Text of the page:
Strategies, research, industry trends — your pulse on the marketplace
The   Bazaar   Voice
Strategies, research, industry trends — your pulse on the marketplace
brand authenticity

Brand authenticity is essential these days because according to our recent survey of over 10,000 shoppers, almost three-quarters (72%) of shoppers choose products based on a brand’s reputation.

While paid and branded content can solidify a positive brand reputation, the good news is user-generated content (UGC), like shopper reviews and social images, can help you build on that reputation. But be warned: misusing content from your shoppers will certainly get you labeled as inauthentic. 

Brand authenticity best practices

To help you capitalize on the authenticity movement — and protect your brand from backlash — use these six user-generated content best practices to guide your marketing strategy.

1. Crack down on fake reviews

You need to keep your content free from fraud and misinformation. Some brands resort to inauthentic measures, like fake reviews, to populate pages with reviews. But consumers can tell when content is the real deal (or not).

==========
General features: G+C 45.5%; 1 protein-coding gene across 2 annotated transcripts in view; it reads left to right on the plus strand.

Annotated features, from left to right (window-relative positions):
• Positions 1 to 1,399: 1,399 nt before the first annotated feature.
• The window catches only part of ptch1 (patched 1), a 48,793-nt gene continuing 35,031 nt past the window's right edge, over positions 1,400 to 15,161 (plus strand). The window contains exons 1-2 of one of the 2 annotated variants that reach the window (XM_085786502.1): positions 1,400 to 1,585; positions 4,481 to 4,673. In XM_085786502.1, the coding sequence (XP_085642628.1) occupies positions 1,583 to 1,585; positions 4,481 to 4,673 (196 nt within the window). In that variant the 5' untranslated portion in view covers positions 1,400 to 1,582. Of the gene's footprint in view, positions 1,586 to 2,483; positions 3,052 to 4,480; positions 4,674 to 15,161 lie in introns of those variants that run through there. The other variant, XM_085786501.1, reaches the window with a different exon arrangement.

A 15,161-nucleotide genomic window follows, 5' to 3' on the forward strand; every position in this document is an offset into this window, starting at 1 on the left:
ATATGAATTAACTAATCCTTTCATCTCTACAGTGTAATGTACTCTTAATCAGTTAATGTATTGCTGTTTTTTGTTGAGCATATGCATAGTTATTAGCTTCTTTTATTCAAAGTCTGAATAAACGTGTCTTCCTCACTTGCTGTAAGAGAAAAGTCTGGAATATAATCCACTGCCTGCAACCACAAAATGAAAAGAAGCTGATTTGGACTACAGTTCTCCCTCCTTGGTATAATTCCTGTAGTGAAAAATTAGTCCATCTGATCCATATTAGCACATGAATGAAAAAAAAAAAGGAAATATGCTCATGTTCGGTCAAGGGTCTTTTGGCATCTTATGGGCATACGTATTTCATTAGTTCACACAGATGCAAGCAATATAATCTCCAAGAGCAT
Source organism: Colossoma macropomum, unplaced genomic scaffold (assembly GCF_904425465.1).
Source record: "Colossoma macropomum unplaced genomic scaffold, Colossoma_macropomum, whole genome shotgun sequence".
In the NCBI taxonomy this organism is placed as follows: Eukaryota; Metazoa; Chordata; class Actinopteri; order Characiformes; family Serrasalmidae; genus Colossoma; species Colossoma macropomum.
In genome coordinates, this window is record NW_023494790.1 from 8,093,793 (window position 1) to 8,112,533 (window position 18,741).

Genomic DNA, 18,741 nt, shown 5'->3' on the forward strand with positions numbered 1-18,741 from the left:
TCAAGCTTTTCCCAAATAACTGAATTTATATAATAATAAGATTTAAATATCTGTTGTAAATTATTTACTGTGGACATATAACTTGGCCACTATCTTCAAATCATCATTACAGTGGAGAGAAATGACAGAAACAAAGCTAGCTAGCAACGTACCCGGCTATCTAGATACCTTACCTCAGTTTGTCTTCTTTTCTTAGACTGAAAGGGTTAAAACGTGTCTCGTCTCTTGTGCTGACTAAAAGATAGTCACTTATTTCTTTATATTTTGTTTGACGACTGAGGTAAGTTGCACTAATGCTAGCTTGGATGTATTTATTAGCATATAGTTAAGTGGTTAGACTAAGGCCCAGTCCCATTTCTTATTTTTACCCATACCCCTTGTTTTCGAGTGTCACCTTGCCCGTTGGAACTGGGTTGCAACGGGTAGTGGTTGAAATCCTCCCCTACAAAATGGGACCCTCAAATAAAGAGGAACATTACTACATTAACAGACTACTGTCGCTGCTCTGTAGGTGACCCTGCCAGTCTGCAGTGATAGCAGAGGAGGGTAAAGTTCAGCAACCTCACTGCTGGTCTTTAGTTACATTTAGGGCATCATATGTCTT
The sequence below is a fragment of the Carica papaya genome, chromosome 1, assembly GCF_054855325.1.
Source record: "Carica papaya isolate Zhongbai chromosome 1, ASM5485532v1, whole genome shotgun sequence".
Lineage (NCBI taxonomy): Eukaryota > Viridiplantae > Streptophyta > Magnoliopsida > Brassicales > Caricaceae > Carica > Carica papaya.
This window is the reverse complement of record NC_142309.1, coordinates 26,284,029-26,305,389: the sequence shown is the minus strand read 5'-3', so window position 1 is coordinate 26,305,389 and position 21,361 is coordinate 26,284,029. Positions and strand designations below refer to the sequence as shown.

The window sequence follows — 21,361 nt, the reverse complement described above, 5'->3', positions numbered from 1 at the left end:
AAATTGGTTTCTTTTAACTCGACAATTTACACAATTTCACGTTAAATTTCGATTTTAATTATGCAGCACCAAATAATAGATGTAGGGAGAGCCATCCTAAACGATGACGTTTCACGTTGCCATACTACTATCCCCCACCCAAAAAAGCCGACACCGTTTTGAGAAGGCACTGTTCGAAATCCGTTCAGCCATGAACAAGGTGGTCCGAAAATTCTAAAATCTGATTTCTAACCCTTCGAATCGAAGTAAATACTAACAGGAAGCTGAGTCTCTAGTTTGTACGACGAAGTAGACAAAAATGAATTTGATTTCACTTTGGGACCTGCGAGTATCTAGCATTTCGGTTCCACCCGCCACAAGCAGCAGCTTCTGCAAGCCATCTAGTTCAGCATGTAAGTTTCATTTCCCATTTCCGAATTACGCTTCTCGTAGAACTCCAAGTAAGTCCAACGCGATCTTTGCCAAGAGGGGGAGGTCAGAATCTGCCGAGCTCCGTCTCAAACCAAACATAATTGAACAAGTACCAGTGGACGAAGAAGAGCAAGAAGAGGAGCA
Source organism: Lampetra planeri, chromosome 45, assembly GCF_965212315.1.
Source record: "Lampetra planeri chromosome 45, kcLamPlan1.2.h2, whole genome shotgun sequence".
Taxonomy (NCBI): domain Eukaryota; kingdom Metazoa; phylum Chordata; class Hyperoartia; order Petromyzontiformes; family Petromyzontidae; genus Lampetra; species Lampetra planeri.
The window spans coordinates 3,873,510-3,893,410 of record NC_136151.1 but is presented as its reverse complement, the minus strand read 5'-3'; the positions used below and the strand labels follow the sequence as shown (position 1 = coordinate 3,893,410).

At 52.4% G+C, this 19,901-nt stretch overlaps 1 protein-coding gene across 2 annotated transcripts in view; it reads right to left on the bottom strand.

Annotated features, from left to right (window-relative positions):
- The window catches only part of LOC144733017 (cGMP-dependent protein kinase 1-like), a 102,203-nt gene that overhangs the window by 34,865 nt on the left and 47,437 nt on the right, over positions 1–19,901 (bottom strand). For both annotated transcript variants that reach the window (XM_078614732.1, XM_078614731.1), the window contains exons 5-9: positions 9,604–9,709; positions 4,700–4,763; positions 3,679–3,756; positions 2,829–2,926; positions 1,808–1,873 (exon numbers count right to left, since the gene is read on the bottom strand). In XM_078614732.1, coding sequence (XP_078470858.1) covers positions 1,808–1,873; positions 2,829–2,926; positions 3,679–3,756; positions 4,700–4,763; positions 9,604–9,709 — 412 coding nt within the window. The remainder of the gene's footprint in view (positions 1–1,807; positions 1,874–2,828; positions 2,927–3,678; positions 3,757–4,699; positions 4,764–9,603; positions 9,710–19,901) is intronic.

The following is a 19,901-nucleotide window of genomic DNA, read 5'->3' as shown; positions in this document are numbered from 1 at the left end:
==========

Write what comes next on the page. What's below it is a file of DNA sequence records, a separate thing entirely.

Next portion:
These clues indicate reviews may be fake: 

  • Multiple reviews with similar wording (56%)
  • Review content doesn’t match the product (53%)
  • An overwhelming number of five-star ratings or positive reviews (36%)
  • Bad grammar or misspellings (35%)
  • Only ratings without written reviews or customer photos (31%)

And our shoppers tell us fake content will have real consequences for your brand: 

  • 81% of consumers said they would avoid using a brand again after losing trust in it
  • 48% would leave a negative review
  • 16% would post about the company on social media

2. Embrace negative feedback